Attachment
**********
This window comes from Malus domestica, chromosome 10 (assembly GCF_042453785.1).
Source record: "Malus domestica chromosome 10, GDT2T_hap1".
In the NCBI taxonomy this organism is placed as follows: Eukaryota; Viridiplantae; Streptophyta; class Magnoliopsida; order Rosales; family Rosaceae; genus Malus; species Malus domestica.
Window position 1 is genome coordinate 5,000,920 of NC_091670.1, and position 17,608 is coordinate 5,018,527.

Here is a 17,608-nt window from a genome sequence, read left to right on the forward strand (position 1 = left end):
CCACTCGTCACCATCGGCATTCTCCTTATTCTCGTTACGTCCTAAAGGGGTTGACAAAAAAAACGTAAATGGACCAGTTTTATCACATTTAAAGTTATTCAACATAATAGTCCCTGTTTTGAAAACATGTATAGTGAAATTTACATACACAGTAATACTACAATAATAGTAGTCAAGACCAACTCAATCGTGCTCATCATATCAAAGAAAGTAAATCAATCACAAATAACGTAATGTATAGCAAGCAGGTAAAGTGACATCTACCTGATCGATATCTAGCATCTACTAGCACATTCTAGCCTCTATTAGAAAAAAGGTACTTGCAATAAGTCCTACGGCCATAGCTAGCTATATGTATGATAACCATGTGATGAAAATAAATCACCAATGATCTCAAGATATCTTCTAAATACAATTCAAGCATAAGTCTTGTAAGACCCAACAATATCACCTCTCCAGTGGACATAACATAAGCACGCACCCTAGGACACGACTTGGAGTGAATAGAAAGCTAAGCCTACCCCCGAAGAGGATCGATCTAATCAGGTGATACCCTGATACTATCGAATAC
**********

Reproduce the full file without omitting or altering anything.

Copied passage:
This window comes from Malus domestica, chromosome 10 (assembly GCF_042453785.1).
Source record: "Malus domestica chromosome 10, GDT2T_hap1".
In the NCBI taxonomy this organism is placed as follows: Eukaryota; Viridiplantae; Streptophyta; class Magnoliopsida; order Rosales; family Rosaceae; genus Malus; species Malus domestica.
Window position 1 is genome coordinate 5,000,920 of NC_091670.1, and position 17,608 is coordinate 5,018,527.

Here is a 17,608-nt window from a genome sequence, read left to right on the forward strand (position 1 = left end):
CCACTCGTCACCATCGGCATTCTCCTTATTCTCGTTACGTCCTAAAGGGGTTGACAAAAAAAACGTAAATGGACCAGTTTTATCACATTTAAAGTTATTCAACATAATAGTCCCTGTTTTGAAAACATGTATAGTGAAATTTACATACACAGTAATACTACAATAATAGTAGTCAAGACCAACTCAATCGTGCTCATCATATCAAAGAAAGTAAATCAATCACAAATAACGTAATGTATAGCAAGCAGGTAAAGTGACATCTACCTGATCGATATCTAGCATCTACTAGCACATTCTAGCCTCTATTAGAAAAAAGGTACTTGCAATAAGTCCTACGGCCATAGCTAGCTATATGTATGATAACCATGTGATGAAAATAAATCACCAATGATCTCAAGATATCTTCTAAATACAATTCAAGCATAAGTCTTGTAAGACCCAACAATATCACCTCTCCAGTGGACATAACATAAGCACGCACCCTAGGACACGACTTGGAGTGAATAGAAAGCTAAGCCTACCCCCGAAGAGGATCGATCTAATCAGGTGATACCCTGATACTATCGAATAC